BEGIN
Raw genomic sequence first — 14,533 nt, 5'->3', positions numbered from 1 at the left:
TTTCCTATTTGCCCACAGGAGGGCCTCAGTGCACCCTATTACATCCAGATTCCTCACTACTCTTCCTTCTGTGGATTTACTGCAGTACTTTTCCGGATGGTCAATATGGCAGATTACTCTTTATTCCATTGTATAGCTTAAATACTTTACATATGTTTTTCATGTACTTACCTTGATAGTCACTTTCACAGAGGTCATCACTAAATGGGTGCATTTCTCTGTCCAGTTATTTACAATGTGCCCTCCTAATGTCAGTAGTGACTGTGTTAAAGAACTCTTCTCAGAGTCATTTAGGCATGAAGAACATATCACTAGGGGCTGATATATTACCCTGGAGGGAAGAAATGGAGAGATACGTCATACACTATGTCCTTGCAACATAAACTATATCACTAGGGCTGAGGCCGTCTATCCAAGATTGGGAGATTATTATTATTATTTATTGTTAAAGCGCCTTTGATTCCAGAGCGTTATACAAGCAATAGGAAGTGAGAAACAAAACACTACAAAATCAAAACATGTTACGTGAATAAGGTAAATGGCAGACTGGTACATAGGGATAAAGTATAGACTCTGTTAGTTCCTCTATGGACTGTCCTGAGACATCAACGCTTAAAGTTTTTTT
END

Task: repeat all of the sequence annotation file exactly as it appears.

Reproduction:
Raw genomic sequence first — 14,533 nt, 5'->3', positions numbered from 1 at the left:
TTTCCTATTTGCCCACAGGAGGGCCTCAGTGCACCCTATTACATCCAGATTCCTCACTACTCTTCCTTCTGTGGATTTACTGCAGTACTTTTCCGGATGGTCAATATGGCAGATTACTCTTTATTCCATTGTATAGCTTAAATACTTTACATATGTTTTTCATGTACTTACCTTGATAGTCACTTTCACAGAGGTCATCACTAAATGGGTGCATTTCTCTGTCCAGTTATTTACAATGTGCCCTCCTAATGTCAGTAGTGACTGTGTTAAAGAACTCTTCTCAGAGTCATTTAGGCATGAAGAACATATCACTAGGGGCTGATATATTACCCTGGAGGGAAGAAATGGAGAGATACGTCATACACTATGTCCTTGCAACATAAACTATATCACTAGGGCTGAGGCCGTCTATCCAAGATTGGGAGATTATTATTATTATTTATTGTTAAAGCGCCTTTGATTCCAGAGCGTTATACAAGCAATAGGAAGTGAGAAACAAAACACTACAAAATCAAAACATGTTACGTGAATAAGGTAAATGGCAGACTGGTACATAGGGATAAAGTATAGACTCTGTTAGTTCCTCTATGGACTGTCCTGAGACATCAACGCTTAAAGTTTTTTT